The Legislative Branch is represented by the Congress, which is formed by 84 Congressmen. They are elected by popular vote every 3 years, and may be reelected. Under the Constitution, Congressmen represent all citizens of the Nation.
The Congress, among others, has the power to enact legislation, ratify international treaties and approve the annual budget.
The Constitution establishes different types of majority of votes that must be reached to take decisions, depending on the nature of the subject matter. For example, bills must be approved by a majority of fifty per cent plus one of the votes of the Congressmen to be enacted as laws.
Some matters need a special majority. For instance, in the case of war, invasion, rebellion, sedition, general calamities or outbreaks, some constitutional rights can be suspended. This can only be determined with a majority of the three-quarters of the votes. The same majority must be reached in order to ratify treaties that submit the State to arbitration and also to approve indebtedness by the government.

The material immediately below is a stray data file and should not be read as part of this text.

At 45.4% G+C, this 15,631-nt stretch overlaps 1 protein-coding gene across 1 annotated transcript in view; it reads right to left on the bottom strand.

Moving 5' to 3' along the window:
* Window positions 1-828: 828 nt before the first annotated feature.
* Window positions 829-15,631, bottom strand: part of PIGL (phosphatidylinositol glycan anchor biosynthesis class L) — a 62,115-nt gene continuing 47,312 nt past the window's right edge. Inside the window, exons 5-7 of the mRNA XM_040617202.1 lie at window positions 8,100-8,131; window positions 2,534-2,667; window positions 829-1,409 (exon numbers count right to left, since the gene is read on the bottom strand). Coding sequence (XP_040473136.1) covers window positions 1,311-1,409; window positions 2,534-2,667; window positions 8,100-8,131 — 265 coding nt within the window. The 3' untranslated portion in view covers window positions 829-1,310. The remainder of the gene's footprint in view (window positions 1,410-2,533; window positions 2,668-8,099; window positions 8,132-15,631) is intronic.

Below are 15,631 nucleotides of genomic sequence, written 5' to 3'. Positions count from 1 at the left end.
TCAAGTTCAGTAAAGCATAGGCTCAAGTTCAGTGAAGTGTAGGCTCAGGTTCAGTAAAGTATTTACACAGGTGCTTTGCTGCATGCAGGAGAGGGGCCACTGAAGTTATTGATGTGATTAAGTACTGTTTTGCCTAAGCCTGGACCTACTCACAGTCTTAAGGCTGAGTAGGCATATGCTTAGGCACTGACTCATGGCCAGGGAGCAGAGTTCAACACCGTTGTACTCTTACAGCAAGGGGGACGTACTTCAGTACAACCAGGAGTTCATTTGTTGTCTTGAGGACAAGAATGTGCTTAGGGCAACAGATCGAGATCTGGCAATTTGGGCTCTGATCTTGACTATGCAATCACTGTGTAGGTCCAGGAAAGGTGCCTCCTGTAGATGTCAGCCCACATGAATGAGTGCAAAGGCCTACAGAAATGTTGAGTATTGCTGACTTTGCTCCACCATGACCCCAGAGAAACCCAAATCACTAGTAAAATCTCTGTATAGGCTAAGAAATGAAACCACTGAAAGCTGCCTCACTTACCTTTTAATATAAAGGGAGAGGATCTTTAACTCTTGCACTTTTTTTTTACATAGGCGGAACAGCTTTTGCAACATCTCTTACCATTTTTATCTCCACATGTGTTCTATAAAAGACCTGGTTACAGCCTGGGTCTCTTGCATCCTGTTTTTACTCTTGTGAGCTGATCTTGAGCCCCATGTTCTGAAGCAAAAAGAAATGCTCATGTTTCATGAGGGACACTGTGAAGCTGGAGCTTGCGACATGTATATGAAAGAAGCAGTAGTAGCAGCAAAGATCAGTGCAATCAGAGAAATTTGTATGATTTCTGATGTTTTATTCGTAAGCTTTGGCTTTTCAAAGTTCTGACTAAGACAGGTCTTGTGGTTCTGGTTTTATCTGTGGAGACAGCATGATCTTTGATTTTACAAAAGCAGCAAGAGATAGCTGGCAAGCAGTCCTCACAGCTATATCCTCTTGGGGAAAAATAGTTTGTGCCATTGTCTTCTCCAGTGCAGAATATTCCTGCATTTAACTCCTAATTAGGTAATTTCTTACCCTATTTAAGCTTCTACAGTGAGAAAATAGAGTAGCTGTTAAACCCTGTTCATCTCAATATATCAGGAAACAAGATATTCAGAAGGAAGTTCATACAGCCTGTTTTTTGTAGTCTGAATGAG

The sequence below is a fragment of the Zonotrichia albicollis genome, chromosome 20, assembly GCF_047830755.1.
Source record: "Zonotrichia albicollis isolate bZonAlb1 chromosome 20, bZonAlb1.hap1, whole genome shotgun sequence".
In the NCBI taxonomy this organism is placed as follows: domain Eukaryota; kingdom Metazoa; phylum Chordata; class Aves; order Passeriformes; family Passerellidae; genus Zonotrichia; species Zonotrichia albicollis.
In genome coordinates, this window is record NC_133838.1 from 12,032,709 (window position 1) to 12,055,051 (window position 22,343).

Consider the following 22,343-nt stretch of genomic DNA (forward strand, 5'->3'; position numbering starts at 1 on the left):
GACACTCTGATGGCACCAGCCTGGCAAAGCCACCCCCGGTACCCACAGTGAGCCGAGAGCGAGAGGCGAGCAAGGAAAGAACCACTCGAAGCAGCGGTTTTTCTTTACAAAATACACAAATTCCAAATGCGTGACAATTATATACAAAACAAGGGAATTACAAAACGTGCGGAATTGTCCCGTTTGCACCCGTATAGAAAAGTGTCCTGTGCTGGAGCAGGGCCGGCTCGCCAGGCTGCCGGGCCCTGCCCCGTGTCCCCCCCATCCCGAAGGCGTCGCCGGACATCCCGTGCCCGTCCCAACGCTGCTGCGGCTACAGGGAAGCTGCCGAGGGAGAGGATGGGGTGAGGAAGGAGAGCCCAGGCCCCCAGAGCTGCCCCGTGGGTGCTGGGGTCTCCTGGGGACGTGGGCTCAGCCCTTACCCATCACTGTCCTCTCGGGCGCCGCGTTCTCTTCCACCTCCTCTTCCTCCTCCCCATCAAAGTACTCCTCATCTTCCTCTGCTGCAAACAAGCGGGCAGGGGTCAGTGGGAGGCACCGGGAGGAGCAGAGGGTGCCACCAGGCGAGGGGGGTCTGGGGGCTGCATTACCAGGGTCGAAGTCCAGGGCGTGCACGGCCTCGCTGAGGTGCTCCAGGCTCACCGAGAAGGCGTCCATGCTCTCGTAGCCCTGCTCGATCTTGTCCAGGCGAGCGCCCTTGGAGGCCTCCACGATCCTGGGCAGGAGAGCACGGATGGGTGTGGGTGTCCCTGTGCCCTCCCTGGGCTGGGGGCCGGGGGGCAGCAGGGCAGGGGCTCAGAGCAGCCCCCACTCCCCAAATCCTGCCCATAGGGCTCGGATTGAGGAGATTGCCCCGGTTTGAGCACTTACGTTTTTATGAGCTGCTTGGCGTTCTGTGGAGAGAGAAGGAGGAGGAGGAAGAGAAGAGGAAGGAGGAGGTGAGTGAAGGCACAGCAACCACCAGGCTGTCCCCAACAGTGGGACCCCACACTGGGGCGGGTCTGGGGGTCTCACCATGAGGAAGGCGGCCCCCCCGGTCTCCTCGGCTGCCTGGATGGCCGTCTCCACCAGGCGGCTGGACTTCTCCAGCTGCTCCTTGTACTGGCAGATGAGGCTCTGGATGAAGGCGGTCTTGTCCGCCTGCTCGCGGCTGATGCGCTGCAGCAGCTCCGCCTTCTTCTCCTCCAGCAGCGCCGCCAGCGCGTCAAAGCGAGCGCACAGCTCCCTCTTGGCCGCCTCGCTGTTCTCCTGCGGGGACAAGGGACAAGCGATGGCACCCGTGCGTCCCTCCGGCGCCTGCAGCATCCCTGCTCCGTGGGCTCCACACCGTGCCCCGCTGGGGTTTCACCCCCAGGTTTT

There are certain requirements that must be fulfilled to qualify as an eligible congressman, which are: being part of a political party, being at least 25 years old, Salvadorian by birth, having respectable morals and good education and being in full possession of all citizen rights from at least six years prior to the appointment as Congressman.
The Attorney General is in charge of defending the interests of the State and the people. He/she also has the duty to investigate criminal acts and initiate criminal procedures. The Attorney General’s Office is part of the Public Ministry, which was first established by the Constitution of 1939. Under the current Constitution, the Attorney General is the representative of the State before third parties.